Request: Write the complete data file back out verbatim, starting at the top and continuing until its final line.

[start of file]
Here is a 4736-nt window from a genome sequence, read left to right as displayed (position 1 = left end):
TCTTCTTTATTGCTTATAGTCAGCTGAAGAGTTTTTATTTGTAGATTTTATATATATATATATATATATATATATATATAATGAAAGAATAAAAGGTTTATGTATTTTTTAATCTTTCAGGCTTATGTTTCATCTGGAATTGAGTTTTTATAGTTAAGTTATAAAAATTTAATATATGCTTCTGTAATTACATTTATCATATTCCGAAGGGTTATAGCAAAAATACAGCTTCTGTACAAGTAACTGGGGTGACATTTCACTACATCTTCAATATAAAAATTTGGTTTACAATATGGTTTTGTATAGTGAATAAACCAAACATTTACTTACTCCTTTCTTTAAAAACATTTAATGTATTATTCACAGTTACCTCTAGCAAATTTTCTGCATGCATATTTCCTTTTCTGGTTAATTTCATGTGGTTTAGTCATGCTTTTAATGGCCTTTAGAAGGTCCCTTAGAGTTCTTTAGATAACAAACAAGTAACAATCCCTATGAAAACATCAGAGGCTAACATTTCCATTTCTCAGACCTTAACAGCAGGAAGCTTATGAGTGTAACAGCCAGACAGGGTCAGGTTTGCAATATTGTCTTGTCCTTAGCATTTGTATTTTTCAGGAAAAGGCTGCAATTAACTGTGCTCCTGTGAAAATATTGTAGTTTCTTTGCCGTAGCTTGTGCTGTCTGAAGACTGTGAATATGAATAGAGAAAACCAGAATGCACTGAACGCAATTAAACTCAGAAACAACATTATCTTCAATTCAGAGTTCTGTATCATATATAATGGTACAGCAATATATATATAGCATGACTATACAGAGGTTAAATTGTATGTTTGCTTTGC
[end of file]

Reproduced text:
Here is a 4736-nt window from a genome sequence, read left to right as displayed (position 1 = left end):
TCTTCTTTATTGCTTATAGTCAGCTGAAGAGTTTTTATTTGTAGATTTTATATATATATATATATATATATATATATATAATGAAAGAATAAAAGGTTTATGTATTTTTTAATCTTTCAGGCTTATGTTTCATCTGGAATTGAGTTTTTATAGTTAAGTTATAAAAATTTAATATATGCTTCTGTAATTACATTTATCATATTCCGAAGGGTTATAGCAAAAATACAGCTTCTGTACAAGTAACTGGGGTGACATTTCACTACATCTTCAATATAAAAATTTGGTTTACAATATGGTTTTGTATAGTGAATAAACCAAACATTTACTTACTCCTTTCTTTAAAAACATTTAATGTATTATTCACAGTTACCTCTAGCAAATTTTCTGCATGCATATTTCCTTTTCTGGTTAATTTCATGTGGTTTAGTCATGCTTTTAATGGCCTTTAGAAGGTCCCTTAGAGTTCTTTAGATAACAAACAAGTAACAATCCCTATGAAAACATCAGAGGCTAACATTTCCATTTCTCAGACCTTAACAGCAGGAAGCTTATGAGTGTAACAGCCAGACAGGGTCAGGTTTGCAATATTGTCTTGTCCTTAGCATTTGTATTTTTCAGGAAAAGGCTGCAATTAACTGTGCTCCTGTGAAAATATTGTAGTTTCTTTGCCGTAGCTTGTGCTGTCTGAAGACTGTGAATATGAATAGAGAAAACCAGAATGCACTGAACGCAATTAAACTCAGAAACAACATTATCTTCAATTCAGAGTTCTGTATCATATATAATGGTACAGCAATATATATATAGCATGACTATACAGAGGTTAAATTGTATGTTTGCTTTGC